The Bush Administration has put increasing pressure on regulators and lawmakers to stomp out indecent programming. U.S. law bars radio stations and television stations from airing references to sexual and excretory functions between 6 a.m. and 10 p.m. The rules don't apply to websites, cable and satellite channels or satellite radio.
FCC Chairman Michael Copps warned broadcasters that regulators are serious about holding broadcasters accountable and may start revoking the licenses of stations that repeatedly air indecent programs.
Dennis Wharton, a spokesman for the National Association of Broadcasters (NAB), the powerful broadcast lobby holding the meeting, told Dow Jones Newswires that the broadcasters say the summit is evidence that they take the issue seriously.
"We thought it was an appropriate time for the industry to get in one room and discuss an appropriate response," Wharton said. "We're not oblivious to some of the concerns that have been expressed by both parents and policy-makers."
In advance of the summit, which will be held at the Renaissance Hotel in Washington, the four major networks on Tuesday launched a new advertising campaign to highlight the V-chip.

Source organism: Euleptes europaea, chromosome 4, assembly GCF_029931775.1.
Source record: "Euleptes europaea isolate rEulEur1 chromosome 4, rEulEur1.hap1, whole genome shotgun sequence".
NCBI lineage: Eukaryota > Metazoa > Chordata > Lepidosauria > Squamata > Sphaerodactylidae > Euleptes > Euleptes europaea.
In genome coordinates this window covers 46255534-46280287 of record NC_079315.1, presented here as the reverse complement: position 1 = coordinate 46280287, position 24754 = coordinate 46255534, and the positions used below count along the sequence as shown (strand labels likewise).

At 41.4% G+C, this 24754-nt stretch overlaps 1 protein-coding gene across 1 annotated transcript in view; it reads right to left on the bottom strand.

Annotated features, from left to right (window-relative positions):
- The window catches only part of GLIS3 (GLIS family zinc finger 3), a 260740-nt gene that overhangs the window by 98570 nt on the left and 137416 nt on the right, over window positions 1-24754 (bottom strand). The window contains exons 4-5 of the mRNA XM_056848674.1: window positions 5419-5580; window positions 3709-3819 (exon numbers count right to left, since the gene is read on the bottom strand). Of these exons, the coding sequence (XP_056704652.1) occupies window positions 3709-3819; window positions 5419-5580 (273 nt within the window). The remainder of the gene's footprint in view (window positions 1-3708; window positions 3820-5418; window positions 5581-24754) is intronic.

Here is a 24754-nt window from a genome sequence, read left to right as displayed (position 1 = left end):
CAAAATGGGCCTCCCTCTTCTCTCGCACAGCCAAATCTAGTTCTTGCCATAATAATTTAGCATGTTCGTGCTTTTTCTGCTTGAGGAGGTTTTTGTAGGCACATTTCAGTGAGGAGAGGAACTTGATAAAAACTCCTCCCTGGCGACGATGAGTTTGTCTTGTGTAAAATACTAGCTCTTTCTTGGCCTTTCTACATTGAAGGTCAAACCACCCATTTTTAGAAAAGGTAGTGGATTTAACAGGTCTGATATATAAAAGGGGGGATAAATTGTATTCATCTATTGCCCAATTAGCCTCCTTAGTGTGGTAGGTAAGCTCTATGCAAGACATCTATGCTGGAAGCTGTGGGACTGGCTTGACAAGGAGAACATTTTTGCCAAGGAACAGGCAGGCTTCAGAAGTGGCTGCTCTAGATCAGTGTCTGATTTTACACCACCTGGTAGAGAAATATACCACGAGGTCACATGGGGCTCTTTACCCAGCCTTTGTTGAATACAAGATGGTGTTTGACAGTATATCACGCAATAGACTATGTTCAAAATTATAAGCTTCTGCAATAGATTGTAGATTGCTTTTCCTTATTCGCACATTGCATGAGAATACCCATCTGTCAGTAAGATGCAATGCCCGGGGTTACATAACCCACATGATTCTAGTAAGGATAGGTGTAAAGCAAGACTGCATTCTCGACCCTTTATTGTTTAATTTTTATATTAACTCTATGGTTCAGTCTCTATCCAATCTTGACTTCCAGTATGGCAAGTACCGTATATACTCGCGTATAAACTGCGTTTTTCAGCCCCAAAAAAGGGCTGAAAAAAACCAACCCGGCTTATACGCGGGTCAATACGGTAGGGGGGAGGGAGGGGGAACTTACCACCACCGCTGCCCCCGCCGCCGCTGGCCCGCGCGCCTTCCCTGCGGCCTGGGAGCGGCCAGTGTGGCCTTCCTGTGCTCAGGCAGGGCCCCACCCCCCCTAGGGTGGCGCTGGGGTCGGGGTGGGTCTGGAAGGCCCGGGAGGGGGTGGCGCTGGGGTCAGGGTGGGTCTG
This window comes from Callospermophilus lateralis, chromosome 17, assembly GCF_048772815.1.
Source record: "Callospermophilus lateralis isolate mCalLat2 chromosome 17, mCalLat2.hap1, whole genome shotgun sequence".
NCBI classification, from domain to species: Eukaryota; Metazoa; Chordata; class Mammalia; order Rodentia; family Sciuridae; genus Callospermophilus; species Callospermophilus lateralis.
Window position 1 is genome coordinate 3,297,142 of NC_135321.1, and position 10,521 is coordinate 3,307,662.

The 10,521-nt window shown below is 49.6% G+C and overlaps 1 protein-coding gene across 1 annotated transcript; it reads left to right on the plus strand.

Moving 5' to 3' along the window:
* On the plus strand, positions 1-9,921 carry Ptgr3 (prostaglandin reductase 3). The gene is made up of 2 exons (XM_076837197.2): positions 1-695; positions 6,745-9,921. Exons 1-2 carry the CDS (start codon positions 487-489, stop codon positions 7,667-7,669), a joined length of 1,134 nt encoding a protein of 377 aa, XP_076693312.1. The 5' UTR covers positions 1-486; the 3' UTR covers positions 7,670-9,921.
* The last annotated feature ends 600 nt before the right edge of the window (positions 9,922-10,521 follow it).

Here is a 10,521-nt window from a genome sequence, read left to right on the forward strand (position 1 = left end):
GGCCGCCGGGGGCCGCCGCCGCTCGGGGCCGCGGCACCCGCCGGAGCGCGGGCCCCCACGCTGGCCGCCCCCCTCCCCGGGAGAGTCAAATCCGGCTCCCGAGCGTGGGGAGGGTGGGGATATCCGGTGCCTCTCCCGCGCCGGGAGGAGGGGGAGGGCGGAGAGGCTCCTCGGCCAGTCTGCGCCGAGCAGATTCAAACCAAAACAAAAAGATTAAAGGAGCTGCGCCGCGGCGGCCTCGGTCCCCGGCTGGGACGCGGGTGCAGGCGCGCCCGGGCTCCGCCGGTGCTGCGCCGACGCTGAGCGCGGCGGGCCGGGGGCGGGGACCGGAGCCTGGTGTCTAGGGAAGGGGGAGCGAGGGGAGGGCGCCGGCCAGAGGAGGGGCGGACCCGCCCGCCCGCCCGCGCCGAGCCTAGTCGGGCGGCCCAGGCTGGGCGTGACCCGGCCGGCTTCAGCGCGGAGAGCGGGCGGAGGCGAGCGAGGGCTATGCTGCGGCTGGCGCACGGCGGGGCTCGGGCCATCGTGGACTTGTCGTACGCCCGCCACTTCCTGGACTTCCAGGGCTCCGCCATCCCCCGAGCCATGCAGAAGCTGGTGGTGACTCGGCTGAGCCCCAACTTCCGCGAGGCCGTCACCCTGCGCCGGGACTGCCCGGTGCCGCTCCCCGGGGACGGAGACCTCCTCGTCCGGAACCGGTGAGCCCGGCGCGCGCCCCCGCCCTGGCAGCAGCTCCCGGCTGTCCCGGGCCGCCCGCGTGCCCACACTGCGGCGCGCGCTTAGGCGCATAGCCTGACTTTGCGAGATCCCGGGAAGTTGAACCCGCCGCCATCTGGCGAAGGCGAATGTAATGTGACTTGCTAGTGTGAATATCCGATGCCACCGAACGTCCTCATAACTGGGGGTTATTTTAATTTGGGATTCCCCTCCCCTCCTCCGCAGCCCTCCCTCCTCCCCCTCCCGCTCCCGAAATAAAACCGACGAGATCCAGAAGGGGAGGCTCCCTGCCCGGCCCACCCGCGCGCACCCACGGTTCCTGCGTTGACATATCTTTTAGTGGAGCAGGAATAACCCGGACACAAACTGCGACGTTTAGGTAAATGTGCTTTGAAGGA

The Advertising Council said it would work with NBC, ABC, CBS and Fox to produce public service announcements tailored to each network on the V-Chip, which is required in all televisions with screens 13 inches or larger.
The chip allows people to block programming from their TVs based on the content ratings system used by the TV broadcasting industry. The Ad Council said fewer than 10 percent of parents use the V-Chip in their TVs and about 80 percent of parents who have TVs with the chip are unaware of it.
The controversy over broadcast indecency erupted earlier this year when singer Janet Jackson bared a breast during halftime of the Super Bowl on CBS.
Just this month, the House voted to raise the maximum indecency fine to $500,000 and the Senate Commerce Committee approved similar language. The FCC has announced several large fines recently and told broadcasters that virtually any use of the "f-word" was inappropriate for over-the-air radio and television.
And most recently Clear Channel adopted a code of conduct for its personalities, suspended Howard Stern from its six stations that carried him, and paid a record $755,000 indecency fine for broadcasts by a radio personality known as "Bubba the Love Sponge," who was fired.
Separately, the NAB will hold its annual convention in April. The Las Vegas Hilton event is the world's largest electronic media show covering the development, delivery and management of professional video and audio content across all media.
Six members of Congress – Sen. Conrad Burns (R-MT), House Commerce Chairman Joe Barton (R-Texas), House Judiciary Chairman Jim Sensenbrenner (R-Wisc.), House Telecommunications Subcommittee Chairman Fred Upton (R-Wisc.), and Reps. Michael Bilirakis (R-Fla.) and Greg Walden (R-Wash.) – will speak at an April 19 breakfast.